• Decrease font size
  • Return font size to normal
  • Increase font size
U.S. Department of Health and Human Services

For Federal, State, Local and Tribal Officials

  • Print
  • Share
  • E-mail

Rapid Response Teams


What are the Rapid Response Teams (RRTs)?

RRT Logo

The Food Protection RRTs conduct integrated, multiagency responses to all-hazards food and feed emergencies in various states across the Nation. RRTs are developed through a multiyear cooperative agreement between FDA and State food regulatory partners. There are currently nineteen (19) RRTs within the Project. This cooperative agreement requires that these teams engage partners across disciplines and jurisdictions to build core capabilities and explore innovative approaches to response. The RRTs vary from each other in accordance with differences in government structures, geographies, laws, resources, etc.


Quick Links:

The RRTs activate in response to food emergencies in their states, drawing on the resources and partnerships developed through this project to accomplish responses characterized by improvements in areas such as interagency communication, established plans and procedures, and jointly trained and exercised staff.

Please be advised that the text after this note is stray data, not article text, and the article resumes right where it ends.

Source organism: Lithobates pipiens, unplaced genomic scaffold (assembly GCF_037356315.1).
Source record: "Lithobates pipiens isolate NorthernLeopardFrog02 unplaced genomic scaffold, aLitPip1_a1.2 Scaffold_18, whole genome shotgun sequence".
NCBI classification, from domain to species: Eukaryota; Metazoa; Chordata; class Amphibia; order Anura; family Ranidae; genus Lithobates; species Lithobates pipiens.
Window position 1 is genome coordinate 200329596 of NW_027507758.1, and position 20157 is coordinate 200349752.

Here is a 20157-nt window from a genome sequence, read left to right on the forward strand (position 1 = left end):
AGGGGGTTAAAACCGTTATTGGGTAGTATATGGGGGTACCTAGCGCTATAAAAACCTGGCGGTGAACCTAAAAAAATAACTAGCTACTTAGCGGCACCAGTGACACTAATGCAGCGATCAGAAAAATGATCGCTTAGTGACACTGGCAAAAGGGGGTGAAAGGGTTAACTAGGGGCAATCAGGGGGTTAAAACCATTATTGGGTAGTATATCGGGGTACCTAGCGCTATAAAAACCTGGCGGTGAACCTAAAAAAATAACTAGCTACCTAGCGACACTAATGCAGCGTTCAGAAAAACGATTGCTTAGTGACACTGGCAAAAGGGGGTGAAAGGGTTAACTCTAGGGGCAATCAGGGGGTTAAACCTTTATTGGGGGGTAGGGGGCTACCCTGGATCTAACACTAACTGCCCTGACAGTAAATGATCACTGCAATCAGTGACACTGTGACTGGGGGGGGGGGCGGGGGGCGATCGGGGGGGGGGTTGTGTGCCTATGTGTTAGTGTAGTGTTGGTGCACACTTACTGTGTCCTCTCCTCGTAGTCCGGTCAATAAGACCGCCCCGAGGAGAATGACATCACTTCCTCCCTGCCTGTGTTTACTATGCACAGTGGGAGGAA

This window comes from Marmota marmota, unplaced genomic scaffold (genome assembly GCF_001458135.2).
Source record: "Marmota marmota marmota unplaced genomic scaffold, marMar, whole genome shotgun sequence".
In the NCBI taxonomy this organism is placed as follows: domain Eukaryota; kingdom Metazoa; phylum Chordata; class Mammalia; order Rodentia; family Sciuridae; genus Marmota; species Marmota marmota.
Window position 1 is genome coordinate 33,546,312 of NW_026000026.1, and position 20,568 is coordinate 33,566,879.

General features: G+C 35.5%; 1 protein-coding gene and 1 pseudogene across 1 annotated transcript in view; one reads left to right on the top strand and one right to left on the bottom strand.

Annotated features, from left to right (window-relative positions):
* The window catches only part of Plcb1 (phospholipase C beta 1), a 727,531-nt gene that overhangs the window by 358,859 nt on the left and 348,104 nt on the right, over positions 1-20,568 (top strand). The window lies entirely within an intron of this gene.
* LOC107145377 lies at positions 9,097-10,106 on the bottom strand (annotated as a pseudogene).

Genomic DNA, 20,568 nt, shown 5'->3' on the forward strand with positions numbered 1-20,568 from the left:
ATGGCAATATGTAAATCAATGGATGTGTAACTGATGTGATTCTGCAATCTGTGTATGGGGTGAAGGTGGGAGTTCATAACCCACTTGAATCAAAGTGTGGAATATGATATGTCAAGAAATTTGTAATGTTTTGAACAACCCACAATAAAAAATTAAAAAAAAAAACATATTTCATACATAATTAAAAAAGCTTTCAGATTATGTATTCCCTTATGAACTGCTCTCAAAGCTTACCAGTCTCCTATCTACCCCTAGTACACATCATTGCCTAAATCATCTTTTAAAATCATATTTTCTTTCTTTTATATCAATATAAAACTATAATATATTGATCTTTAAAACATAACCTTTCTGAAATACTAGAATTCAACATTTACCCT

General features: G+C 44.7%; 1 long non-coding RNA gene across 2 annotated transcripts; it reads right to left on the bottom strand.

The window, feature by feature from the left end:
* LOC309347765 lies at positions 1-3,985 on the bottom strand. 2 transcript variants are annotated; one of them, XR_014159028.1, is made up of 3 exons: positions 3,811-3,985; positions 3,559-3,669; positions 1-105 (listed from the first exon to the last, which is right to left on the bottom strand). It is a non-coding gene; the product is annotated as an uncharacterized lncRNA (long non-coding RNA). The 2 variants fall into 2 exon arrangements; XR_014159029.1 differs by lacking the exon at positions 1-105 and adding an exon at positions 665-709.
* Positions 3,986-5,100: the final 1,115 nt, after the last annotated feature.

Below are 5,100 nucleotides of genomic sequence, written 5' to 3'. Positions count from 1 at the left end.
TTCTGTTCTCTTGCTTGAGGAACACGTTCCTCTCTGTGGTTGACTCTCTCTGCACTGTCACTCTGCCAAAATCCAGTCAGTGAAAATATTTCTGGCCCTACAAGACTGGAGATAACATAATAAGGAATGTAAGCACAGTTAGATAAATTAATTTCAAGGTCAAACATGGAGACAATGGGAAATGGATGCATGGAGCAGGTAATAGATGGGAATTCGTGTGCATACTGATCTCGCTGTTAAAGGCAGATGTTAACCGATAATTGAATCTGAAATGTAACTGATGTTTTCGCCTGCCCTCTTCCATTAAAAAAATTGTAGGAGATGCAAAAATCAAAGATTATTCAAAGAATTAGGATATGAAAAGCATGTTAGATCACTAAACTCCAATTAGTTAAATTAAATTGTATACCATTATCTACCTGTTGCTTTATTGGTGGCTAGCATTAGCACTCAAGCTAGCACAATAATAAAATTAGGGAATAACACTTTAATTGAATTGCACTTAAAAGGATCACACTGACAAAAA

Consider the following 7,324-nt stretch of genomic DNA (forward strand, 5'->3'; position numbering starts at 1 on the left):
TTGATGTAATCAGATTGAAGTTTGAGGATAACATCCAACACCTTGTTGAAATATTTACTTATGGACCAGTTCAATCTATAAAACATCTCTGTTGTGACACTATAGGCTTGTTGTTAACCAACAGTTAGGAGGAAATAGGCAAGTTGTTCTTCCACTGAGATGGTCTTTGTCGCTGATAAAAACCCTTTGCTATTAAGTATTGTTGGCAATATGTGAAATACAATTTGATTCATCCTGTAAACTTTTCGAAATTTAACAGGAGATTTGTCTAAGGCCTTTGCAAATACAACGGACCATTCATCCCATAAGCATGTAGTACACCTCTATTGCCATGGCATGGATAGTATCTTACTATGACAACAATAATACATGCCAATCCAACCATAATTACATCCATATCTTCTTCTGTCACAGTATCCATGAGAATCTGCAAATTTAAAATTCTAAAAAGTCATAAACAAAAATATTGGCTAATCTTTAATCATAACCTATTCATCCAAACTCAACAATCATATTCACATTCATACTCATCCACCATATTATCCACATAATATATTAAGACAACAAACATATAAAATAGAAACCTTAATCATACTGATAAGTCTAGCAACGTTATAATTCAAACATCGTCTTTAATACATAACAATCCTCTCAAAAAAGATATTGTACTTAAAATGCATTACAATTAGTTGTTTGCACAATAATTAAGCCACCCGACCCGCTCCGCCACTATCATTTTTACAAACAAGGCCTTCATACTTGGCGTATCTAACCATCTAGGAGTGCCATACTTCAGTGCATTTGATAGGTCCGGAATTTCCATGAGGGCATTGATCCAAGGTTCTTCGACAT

View the RRT Project Overview here

To request the RRT Best Practices Manual Volume 1, or for other questions regarding the RRT Project, please contact DFSR at dfsr@fda.hhs.gov.

Why Create RRTs?

The RRT project was created to address the need for improved, integrated rapid response to food and feed emergencies. Multiple national initiatives such as the Food and Drug Administration Amendments Act (2007), formation of the President’s Food Safety Working Group (2009), and the passage of the Food Safety Modernization Act (2011) all point to the priority of this issue for the Nation.

The original (pilot) RRTs, awarded in 2008/2009, were tasked with developing models that can be used and adopted by other programs. For example, in 2011, the RRTs documented best practices for seven core operational elements (e.g., implementing the Incident Command System (ICS) in a food emergency) in the RRT Best Practices Manual (available soon), in a format that other groups can easily customize for assessing and improving their own capabilities. The RRT Project expanded to ten additional sites in 2012 and they are tasked with building RRTs using the best practices and models developed by the pilot RRTs.